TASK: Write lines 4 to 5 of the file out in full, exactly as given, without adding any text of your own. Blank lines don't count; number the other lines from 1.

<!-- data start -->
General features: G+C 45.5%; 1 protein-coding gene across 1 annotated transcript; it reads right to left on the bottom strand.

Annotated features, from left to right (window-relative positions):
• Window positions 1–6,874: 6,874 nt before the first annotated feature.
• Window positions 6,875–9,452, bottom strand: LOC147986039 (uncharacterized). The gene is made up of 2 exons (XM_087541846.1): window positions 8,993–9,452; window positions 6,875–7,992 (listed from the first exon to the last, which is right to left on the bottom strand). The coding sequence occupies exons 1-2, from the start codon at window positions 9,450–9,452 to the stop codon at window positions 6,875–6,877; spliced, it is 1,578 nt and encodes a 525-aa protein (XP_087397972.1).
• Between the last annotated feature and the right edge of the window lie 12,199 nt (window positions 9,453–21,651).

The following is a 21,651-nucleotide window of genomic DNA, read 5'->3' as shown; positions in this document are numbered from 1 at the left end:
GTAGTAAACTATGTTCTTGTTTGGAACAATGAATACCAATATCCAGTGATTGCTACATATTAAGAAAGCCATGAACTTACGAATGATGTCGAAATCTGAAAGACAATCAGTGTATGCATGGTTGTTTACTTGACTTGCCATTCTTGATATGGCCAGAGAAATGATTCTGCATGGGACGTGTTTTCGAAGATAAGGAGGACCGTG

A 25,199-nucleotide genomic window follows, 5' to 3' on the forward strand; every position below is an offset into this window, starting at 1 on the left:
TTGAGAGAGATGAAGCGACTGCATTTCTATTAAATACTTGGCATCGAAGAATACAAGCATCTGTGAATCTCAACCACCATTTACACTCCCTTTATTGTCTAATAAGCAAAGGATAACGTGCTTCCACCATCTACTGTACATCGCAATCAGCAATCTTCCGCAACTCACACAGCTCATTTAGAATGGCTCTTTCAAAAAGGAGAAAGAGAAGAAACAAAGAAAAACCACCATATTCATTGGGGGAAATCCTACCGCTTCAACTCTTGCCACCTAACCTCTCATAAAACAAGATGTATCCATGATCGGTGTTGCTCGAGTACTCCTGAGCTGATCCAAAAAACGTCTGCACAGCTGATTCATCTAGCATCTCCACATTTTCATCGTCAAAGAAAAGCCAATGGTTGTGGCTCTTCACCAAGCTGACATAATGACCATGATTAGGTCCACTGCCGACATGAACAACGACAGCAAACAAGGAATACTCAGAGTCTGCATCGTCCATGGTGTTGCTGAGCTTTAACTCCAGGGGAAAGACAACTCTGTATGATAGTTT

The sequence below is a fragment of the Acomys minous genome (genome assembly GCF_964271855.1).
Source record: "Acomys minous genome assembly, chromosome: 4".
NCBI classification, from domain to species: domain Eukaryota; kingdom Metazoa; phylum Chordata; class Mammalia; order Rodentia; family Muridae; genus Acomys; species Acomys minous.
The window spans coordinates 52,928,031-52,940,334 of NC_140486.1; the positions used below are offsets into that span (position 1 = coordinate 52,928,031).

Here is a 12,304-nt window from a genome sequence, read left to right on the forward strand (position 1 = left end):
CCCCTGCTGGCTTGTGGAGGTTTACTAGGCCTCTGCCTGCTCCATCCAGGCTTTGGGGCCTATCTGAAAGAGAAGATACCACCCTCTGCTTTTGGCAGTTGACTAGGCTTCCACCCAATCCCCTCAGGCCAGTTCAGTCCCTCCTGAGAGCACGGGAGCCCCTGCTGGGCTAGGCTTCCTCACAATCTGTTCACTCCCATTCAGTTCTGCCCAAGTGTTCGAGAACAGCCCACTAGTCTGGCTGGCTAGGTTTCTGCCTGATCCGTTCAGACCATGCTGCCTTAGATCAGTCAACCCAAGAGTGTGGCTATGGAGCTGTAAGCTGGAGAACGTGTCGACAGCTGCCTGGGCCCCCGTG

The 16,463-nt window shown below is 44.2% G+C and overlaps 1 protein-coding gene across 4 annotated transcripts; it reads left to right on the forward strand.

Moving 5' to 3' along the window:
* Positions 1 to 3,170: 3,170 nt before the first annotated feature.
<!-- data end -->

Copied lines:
• Window positions 6,875–9,452, bottom strand: LOC147986039 (uncharacterized). The gene is made up of 2 exons (XM_087541846.1): window positions 8,993–9,452; window positions 6,875–7,992 (listed from the first exon to the last, which is right to left on the bottom strand). The coding sequence occupies exons 1-2, from the start codon at window positions 9,450–9,452 to the stop codon at window positions 6,875–6,877; spliced, it is 1,578 nt and encodes a 525-aa protein (XP_087397972.1).
• Between the last annotated feature and the right edge of the window lie 12,199 nt (window positions 9,453–21,651).